Innis et al v. The City of New York et al

Filing 29

OPINION AND ORDER re: 26 FIRST MOTION for Leave to File Complaint First Amended Complaint filed by Rashard Innis, Anthony Hernandez, Felix Collado, Rasheed Innis, Larry Daily, Charles Cherry. Accordingly, for all the foregoing reasons, plaintiffs' motion to file an amended complaint (Docket Item 26) is granted. (Signed by Magistrate Judge Henry B. Pitman on 10/24/2017) Copies Transmitted by Chambers. (mro)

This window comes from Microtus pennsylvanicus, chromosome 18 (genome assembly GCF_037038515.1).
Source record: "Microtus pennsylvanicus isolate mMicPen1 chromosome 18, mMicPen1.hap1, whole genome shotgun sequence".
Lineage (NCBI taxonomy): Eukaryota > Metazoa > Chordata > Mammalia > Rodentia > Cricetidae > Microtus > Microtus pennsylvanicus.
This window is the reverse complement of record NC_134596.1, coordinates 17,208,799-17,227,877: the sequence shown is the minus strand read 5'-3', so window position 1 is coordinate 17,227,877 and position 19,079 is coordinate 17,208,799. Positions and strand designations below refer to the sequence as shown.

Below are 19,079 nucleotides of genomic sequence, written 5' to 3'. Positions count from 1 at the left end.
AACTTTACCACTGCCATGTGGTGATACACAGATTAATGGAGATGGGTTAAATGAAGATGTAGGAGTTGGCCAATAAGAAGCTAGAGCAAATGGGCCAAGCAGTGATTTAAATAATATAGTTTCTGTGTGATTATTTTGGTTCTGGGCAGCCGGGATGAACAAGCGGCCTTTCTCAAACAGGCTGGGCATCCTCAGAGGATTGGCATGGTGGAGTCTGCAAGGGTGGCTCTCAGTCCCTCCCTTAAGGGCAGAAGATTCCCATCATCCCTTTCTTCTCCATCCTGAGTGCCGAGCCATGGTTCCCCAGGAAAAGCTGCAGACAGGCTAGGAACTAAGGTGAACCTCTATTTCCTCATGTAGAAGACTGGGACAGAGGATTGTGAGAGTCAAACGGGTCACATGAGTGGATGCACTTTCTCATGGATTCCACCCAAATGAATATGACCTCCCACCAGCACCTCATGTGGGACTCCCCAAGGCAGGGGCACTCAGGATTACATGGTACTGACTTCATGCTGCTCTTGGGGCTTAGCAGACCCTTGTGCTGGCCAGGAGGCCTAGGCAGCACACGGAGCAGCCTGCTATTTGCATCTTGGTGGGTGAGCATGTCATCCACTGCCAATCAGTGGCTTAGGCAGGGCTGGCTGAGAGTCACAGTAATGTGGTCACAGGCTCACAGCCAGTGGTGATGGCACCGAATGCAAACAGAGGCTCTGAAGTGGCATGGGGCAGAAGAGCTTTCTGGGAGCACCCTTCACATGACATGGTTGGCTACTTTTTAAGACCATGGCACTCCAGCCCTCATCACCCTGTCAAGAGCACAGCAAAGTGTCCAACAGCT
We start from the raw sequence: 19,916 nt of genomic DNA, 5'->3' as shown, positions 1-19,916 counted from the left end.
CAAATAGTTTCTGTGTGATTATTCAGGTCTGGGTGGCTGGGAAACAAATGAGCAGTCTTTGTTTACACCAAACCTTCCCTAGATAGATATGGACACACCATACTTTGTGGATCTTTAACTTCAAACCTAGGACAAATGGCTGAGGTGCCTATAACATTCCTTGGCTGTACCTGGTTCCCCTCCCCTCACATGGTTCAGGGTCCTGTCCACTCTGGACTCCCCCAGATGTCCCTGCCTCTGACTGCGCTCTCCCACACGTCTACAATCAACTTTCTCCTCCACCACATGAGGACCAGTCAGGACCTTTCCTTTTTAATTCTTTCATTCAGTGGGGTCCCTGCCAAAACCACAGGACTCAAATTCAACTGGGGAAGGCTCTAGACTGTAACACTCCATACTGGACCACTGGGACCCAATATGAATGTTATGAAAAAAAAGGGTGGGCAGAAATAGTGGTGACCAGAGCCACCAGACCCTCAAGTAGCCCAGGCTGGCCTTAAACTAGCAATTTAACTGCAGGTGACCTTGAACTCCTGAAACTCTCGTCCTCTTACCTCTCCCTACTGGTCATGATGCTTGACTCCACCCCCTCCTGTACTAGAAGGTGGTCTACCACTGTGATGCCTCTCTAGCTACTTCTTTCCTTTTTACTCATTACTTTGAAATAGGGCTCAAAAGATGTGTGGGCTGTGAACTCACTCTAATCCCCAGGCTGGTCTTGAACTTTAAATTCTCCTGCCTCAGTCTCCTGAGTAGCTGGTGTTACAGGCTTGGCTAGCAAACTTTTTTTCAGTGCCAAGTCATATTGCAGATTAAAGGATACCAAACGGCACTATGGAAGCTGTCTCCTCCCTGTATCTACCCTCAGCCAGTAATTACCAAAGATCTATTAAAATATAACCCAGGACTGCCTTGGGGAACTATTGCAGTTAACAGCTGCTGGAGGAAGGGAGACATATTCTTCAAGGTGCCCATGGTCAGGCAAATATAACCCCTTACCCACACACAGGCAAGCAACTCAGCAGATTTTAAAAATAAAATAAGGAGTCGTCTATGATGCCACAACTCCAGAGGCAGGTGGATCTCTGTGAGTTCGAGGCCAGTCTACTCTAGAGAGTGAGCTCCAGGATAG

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r__......--··-..--_ ,,.....,.._,_.............-- t\ USDCSDNY UNITED STATES DISTRICT COURT SOUTHERN DISTRICT OF NEW YORK -----------------------------------x RASHEED INNIS, et al., Plaintiffs, -- -----::~=.::::::::::::::::::.::.::.::-; .... l DOCUMI~NT \\ ELECfRONIC.t\LLY \\DOC#: _ BLED ' f-:-, I\ D/ffE!'~__lk!J ~:=........-.--- 1 7 Ci v . 3 2 3 (LT S ) (HB P) OPINION AND ORDER -againstTHE CITY OF NEW YORK, et al., Defendants. -----------------------------------x PITMAN, United States Magistrate Judge: I. Introduction Plaintiff moves for an Order pursuant to Fed.R.Civ.P. 15 permitting the filing of an amended complaint adding eleven defendants. For the reasons set forth below, the motion is granted. II. Facts This is a civil rights action brought pursuant to 42 U.S.C. § 1983. l In pertinent part, plaintiffs allege that on or about October 30, 2015 they were present in an apartment in the Bronx, New York when the defendant police officers forced their way into the apartment, allegedly threatening to shoot plaintiffs if they did not grant access to the apartment. Plaintiffs allege that defendants then conducted a warrantless search of the apartment, used excessive force against the plaintiffs and arrested the plaintiffs on false charges which were ultimately dismissed. As noted above, the proposed amended complaint seeks to add eleven defendants to the action. It does not alter the material allegations of the complaint. III. Analysis The standards applicable to a motion to amend a pleading are well settled and require only brief review. Leave to amend a pleading should be freely granted when justice so requires. Fed.R.Civ.P. 15(a); Foman v. Davis, 371 U.S. 178, 182 (1962); Medina v. Tremor Video, Inc., 640 F. App'x 45, 47 (2d Cir. 2016) (summary order); Loreley Fin. (Jersey) No. 3 Ltd. v. Wells Fargo Sec., LLC, 797 F.3d 160, 190 (2d Cir. 2015); Dluhos v. Floating & Abandoned Vessel, Known as "New York", 162 F.3d 63, 69 (2d Cir. 1998); Gurner v. Shearson, Hammill & Co., 516 F.2d 283, 287 (2d Cir. 1974). This "permissive standard . . is consistent with [the] strong preference for resolving disputes on the merits." Loreley Fin. (Jersey) No. 3 Ltd. v. Wells Fargo Sec., LLC, supra, 797 F.3d at 190 (internal quotation marks omitted) . 11 [M]otions to amend should generally be denied in 2 instances of futility, undue delay, bad faith or dilatory motive, repeated failure to cure deficiencies by amendments previously allowed, or undue prejudice to the non-moving party." Burch v. Pioneer Credit Recovery, Inc., 551 F.3d 122, 126 (2d Cir. 2008) (per curiam), citing Foman v. Davis, supra, 371 U.S. at 182; accord American Home Assurance Co. v. Jacky Maeder (Hong Kong) Ltd., 969 F. Supp. 184, 187-88 (S.D.N.Y. 1997) (Kaplan, D.J.); see also Lee v. Regal Cruises, Ltd., 916 F. Supp. 300, 303 (S.D.N.Y. 1996) 1997) (Kaplan, D.J.), aff'd, 116 F.3d 465 (2d Cir. (summary order), citing Foman v. Davis, supra, 371 U.S. at 182. A proposed amended complaint is futile when it fails to state a claim. AEP Energy Servs. Gas Holding Co. v. Bank of Am., N.A., 626 F.3d 699, 726 (2d Cir. 2010); Health-Chem Corp. v. Baker, 915 F.2d 805, 810 (2d Cir. 1990); Mina Inv. Holdings Ltd. v. Lefkowitz, 184 F.R.D. 245, 257 (S.D.N.Y. 1999) (Sweet, D.J.); Parker v. Sony Pictures Entm't, Inc., 19 F. Supp. 2d 141, 156 (S.D.N.Y. 1998) (Kaplan, D.J.), aff'd in pertinent part, vacated in part on other grounds sub nom., Parker v. Columbia Pictures Indus., 204 F.3d 326 (2d Cir. 2000). See generally Dluhos v. Floating & Abandoned Vessel, Known as "New York", supra, 162 F.3d at 69-70. The party opposing the amendment has the burden of demonstrating that leave to amend would be futile. 3 Staskowski v. County of Nassau, No. 05-CV-5984 (SJF) (WDW), 2007 WL 4198341 at *4 (E.D.N.Y. Nov. 21, 2007); Lugosch v. Congel, No. 00-CV-784, 2002 WL 1001003 at *1 (N.D.N.Y. May 14, 2002), citing Blaskiewicz v. County of Suffolk, 29 F. Supp. 2d 134, 137-38 (E.D.N.Y. 1998). An amendment to a complaint may, therefore, be denied as futile if a defendant can show that there is no "set of facts consistent with the allegations in the complaint" which would entitle the plaintiff to relief. 550 U.S. 544, 563 (2007). Bell Atlantic Corp. v. Twombly, A proposed amended complaint is not futile when the "[f]actual allegations [are sufficient] to raise a right to relief above the speculative level on the assumption that all of the allegations in the complaint are true." Bell Atlantic Corp. v. Twombly, supra, 550 U.S. at 555. It is well settled that a court's review of the viability of a proposed amended complaint is generally limited to the "four corners of [the] complaint." See Pani v. Empire Blue Cross Blue Shield, 152 F.3d 67, 71 (2d Cir. 1998); Arnold v. Research Found. for State Univ. of N.Y., 216 F. Supp. 3d 275, 284 (E.D.N.Y. 2016); Joinnides v. Floral Park-Bellerose Union Sch. Dist . , No . CV 12 - 5 6 8 2 (JS ) (AKT) , 2 O15 WL 14 7 6 4 2 2 at * 15 ( E . D . N . Y . Mar. 31, 2015). It is also well settled that in determining whether a proposed amended complaint is futile, the court must assume the truth of the allegations set forth therein. 4 Panther Partners Inc. v. Ikanos Commc'ns, Inc., 681 F.3d 114, 119 (2d Cir. 2012); Wallace v. Warden of M.D.C., 14 Civ. 6522 2016 WL 6901315 at *3 (S.D.N.Y. Nov. 23, 2016) Max Impact, LLC v. Sherwood Grp., Inc., 2012 WL 3831535 at *2 (Pitman, M.J.); 09 Civ. 902 (S.D.N.Y. Aug. 16, 2012) (PAC) (HBP), (LMM) (HBP), (Pitman, M.J.); Edwards v. City of New York, No. 07-CV-5286 (CPS) (RML), 2009 WL 1910740 at *2 (E.D.N.Y. June 29, 2009); Da Cruz v. Towmasters of N.J., Inc., 217 F.R.D. 126, 128 n.l (E.D.N.Y. 2003); Binder v. National Life of Vt., 02 Civ. 6411 (GEL), 2003 WL 21180417 at *2 (S.D.N.Y. May 20, 2003) (Lynch, then D.J., now Cir. J.); Gabourel v. Bouchard Transp. Co., 901 F. Supp. 142, 144 (S.D.N.Y. 1995) (Chin, then D.J., now Cir. J.). To the extent a proposed amendment would add new parties, the motion is technically governed by Rule 21, which provides that "the court may at any time, on just terms, add or drop a party." Fed.R.Civ.P. 21; Otegbade v. New York City Admin. for Children Servs., 12 Civ. 6298 (KPF), 2015 WL 851631 at *2 (S.D.N.Y. Feb. 27, 2015) (Failla, D.J.); FTD Corp. v. Banker's Tr. Co., 954 F. Supp. 106, 109 (S.D.N.Y. 1997) However, (Stein, D.J.). "the same standard of liberality" applies under Rule 21. Otegbade v. New York City Admin. for Children Servs., supra, 2015 WL 851631 at *2; FTD Corp. v. Banker's Tr. Co., supra, 954 F. Supp. at 109, citing Expoconsul Int'l, Inc. v. A/E Sys., Inc., 5 145 F.R.D. 336, 337 n.4 (S.D.N.Y. 1993) (Preska, D.J.) and Fair Hous. Dev. Fund Corp. v. Burke, 55 F.R.D. 414, 419 (E.D.N.Y. 1972); see Sly Magazine, LLC v. Weider Publ'ns L.L.C., 241 F.R.D. 527, 532 (S.D.N.Y. 2007) (Casey, D.J.); Chowdhury v. Haveli Rest., Inc., 04 Civ. 8627 (RMB) (JCF), 2005 WL 1037416 at *l (S.D.N.Y. May 3, 2005) (Francis, M.J.). Defendants oppose the motion as to seven of the eleven new defendants -- Jesse Hernandez, Francisco Grullon, Margarette Gulinello, Charles Davis, Frantz Louis, Keith Stewart and Nizimba Williams (the "Opposing Defendants") -- on the ground that these individuals were not actually involved in the alleged conduct that gives rise to the claims. The Opposing Defendants argue that the proposed amendment is, therefore, futile and prejudicial. The Opposing Defendants' futility and prejudice arguments are both grounded on a factual contention that contradicts the allegations in the proposed amended complaint. Although personable involvement is unquestionably required for liability under Section 1983, Farid v. Ellen, 593 F.3d 233, 249 (2d Cir. 2010); Farrell v. Burke, 449 F.3d 470, 484 (2d Cir. 2006), the factual issue of whether a proposed new defendant was actually personally involved in a constitutional tort cannot generally be resolved in the procedural context of a motion to amend. 6 As the authorities cited above teach, in resolving the present motion, I must assume the truth of the allegations in the proposed amended complaint unless they are contradicted by judicially noticeable facts. New York ex rel. Khurana v. Spherion Corp., 15 Civ. 6605 (JFK), 2017 WL 1437204 at *3 (S.D.N.Y. Apr. 21, 2017) D.J.). (Keenan, Because the Opposing Defendants have not demonstrated that the proposed amended complaint fails to state a claim or that there are judicially noticeable facts proving that the allegations in the proposed amended complaint are not plausible, they have failed to show futility. The Opposing Defendants' prejudice argument is equally unconvincing. The Opposing Defendants do not claim -- and given the early stage of this litigation, they could not credibly claim -- that they will be unable to litigate fairly the claims against them. Rather, they argue that they are prejudiced by having to bear the burden of defending claims that will ultimately fail on the merits. However, "complaints of 'the time, effort and money . expended in litigating [the] matter,' without more, [do not] constitute prejudice sufficient to warrant denial of leave to amend." Pasternack v. Shrader, 863 F.3d 162, 174 (2d Cir. 2017), quoting Block v. First Blood Assocs., 988 F.2d 344, 351 (2d Cir. 1993); accord Monahan v. New York City Dep't of Corr., 214 F.3d 275, 284 (2d Cir. 2000); Anderson v. Greene, 14 Civ. 7 10249 (KPF), 2017 WL 3503686 at *15 (S.D.N.Y. Aug. 16, 2017) (Failla, D.J.). Finally, the Opposing Defendants assert a passing objection to the form of the proposed amended complaint. The proposed amended complaint does not specify the role of each of the defendants. Rather, the proposed amended complaint ascribes the allegedly unconstitutional conduct to all of the defendants. For example, the proposed amended complaint alleges: 28. The individual defendant police officers forcibly entered the apartment with guns drawn and seized the plaintiffs. 29. The defendants held the seized plaintiffs at the location for a lengthy period of time while they ransacked the apartment. 30. The defendants eventually transported plaintiffs to a police precinct where plaintiffs were detained for many hours before being brought to Central Booking, where they were further detained. 31. The defendants did not have a warrant to enter the premises, nor consent to enter the premises, nor were there any exigent circumstances that the defendants could reasonably believe would permit their forcible entry into the premises. (Proposed Amended Complaint, ~~ 28-31, annexed as an exhibit to the Declaration of Amy Rameau, Esq. dated Oct. 2, 2017 (Docket Item 26)). As the foregoing sample demonstrates, plaintiffs have not set forth the personal involvement of each of the defendants with specificity. 8 Although the Objecting Defendants raise the issue, they cite no authorities addressing the validity of such pleading. My own research has disclosed only one case addressing the issue Messina v. Mazzeo, 854 F. Supp. 116, 125-26 (E.D.N.Y. 1994) in which the Honorable I. Leo Glasser, United States District Judge, found such collective pleading adequate to allege personal involvement because it provided the defendants with notice of what they were alleged to have done. I agree with the result reached in Messina; like the complaint in Medina, the complaint here is sufficient to put defendants on notice of their alleged wrong doing. In addition to the reasons offered in Messina for finding such a pleading sufficient, I also note that Fed.R.Civ.P. 9(b), which requires that certain claims be alleged with particularity, does not, by its terms, apply to Section 1983 actions. Second, if there were only two defendants, there would be little question that plaintiffs' collective pleading is valid; logically, there is no reason why it should not also be sufficient for more than two defendants. Finally, although specificity could be gained by compelling plaintiff to repeat the same allegations with respect to each of the defendants, requiring such a repetitive pleading would not serve any useful purpose. 1 1 The Opposing Defendants also claim that plaintiffs lack a (continued ... ) 9 IV. Conclusion Accordingly, for all the foregoing reasons, plaintiffs' motion to file an amended complaint (Docket Item 26) is granted. 1 ( • • • continued) good faith basis for their allegations against them. Given that I must accept the allegations in the proposed amended complaint as true, the Opposing Defendants' opposition to a motion to amend is not an effective vehicle to assert this argument. Nevertheless, Fed.R.Civ.P. ll(b) provides that: (b) Representations to the Court. By presenting to the court a pleading, written motion, or other paper whether by signing, filing, submitting, or later advocating it -- an attorney or unrepresented party certifies that to the best of the person's knowledge, information, and belief, formed after an inguiry reasonable under the circumstances: * * * (3) the factual contentions have evidentiary support or, if specifically so identified, will likely have evidentiary support after a reasonable opportunity for further investigation or discovery (Emphasis added.) This Order is not a finding that any of the factual allegation in the proposed amended complaint have, or will have, evidentiary support nor is it a finding that they are well grounded in fact. Plaintiffs' counsel may want to reconsider the breadth of their proposed amended pleading, and defendants' counsel may want to consider the remedies available under Rule 11 and the other provisions of Title 28. 10 Plaintiffs are directed to serve and file their amended complaint within 14 days of the date of this Order. Dated: New York, New York October 24, 2017 SO ORDERED H~~L~ United States Magistrate Judge Copies transmitted to: All Counsel 11